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One In Five Businesses Break The Data Protection Act

Peter Judge has been involved with tech B2B publishing in the UK for many years, working at Ziff-Davis, ZDNet, IDG and Reed. His main interests are networking security, mobility and cloud

And BSI has a new standard out that might help everyone pull their socks up

Almost one in five businesses has breached the Data Protection Act (DPA) at least once, and nearly two-thirds do not train their staff on the issue, according to a survey by BSI.

Nearly a fifth of businesses have breached the Data Protection Act, according to a survey of 500 small and medium sized businesses, carried out by BSI – the British Standards Institution – which is today publishing a data protection Standard, for the treatment of the personal information which businesses hold about staff and customers.

Some of these breaches involved leaking personal information to third parties, while others involved holding personal information improperly or without the owner’s consent. The survey does not specify how many of the breaches involved data leaks, but half the companies that admitted to a breach said they had probably breached it many times, and another 18 percent of the sample admitted they did not know whether they had breached the Act or not.

Despite this situation, 65 percent of businesses provide no data protection training at all for their staff, according to the survey, and in half of them there was no-one with responsibility for data protection. The report turned up other worrying facts, with 18 percent of businesses saying that “data protection is less of a priority in the current economic climate”.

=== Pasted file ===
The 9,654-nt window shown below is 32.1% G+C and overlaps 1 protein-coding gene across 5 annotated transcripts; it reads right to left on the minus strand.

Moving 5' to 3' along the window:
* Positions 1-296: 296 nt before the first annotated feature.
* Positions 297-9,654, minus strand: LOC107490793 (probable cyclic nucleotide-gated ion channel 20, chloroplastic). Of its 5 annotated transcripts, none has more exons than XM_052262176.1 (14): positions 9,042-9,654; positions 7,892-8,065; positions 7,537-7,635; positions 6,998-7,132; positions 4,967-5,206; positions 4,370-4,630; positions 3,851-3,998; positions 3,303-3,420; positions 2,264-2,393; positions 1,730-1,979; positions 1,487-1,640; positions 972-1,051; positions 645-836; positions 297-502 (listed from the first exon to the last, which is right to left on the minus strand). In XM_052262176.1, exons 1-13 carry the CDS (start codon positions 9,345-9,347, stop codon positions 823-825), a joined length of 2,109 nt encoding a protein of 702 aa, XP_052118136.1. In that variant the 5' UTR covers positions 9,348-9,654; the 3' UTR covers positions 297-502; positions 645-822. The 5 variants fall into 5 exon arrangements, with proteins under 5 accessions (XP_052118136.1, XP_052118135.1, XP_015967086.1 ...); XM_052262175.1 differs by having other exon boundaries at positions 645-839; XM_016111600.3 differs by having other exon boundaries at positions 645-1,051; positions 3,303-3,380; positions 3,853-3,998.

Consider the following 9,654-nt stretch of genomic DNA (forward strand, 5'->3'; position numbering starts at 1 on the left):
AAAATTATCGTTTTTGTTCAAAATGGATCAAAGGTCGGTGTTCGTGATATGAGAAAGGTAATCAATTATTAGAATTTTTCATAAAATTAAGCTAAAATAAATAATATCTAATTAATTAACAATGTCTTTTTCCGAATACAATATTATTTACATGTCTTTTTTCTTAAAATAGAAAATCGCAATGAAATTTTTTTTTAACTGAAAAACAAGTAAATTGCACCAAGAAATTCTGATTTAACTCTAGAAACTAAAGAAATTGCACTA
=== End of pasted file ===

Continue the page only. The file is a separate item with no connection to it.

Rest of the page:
The new British Standard for the management of personal information, BS 10012, is intended to provide a framework for companies complying with the Act. The Standard, “Data protection – Specification for a personal information management system” is being launched at today’s Data Protection Forum meeting in London.

Five million small and medium sized businesses in the UK handle vast amounts of personal data and the survey showed they need to get their act together, and the problem may be dealing with the complexity of the regulations, said Mike Low, Director of standards at BSI: “A third of businesses stated that the complexity of the legislation restricts their compliance with the DPA. The new standard addresses this and many other issues, providing organisations with a framework for maintaining and improving compliance and demonstrating that they are handling personal information responsibly.”

Originally formed as the British Standards Institution, to ratify national standards in all areas, BSI has been making a name for itself in business management standards, which are often accepted as international ISO standards which BSI markets worldwide under the name BSI Group. These standards include areas like quality (ISO 9001, developed from BS 5750) and security management, (ISO 27001, developed from BS 7799).

Like these estalbished standard, BS 10012 does not prescribe exact methods, but explains best practice and sets a framework. Any kind of organisation can use it to create their own tailored management system, said Low. Experts from industry, government, academia and consumer groups contributed to the standard, and comments from the public were gathered during a three month public comment period before the final version was published today.

The research on data breaches was conducted on its behalf by Opinion Matters.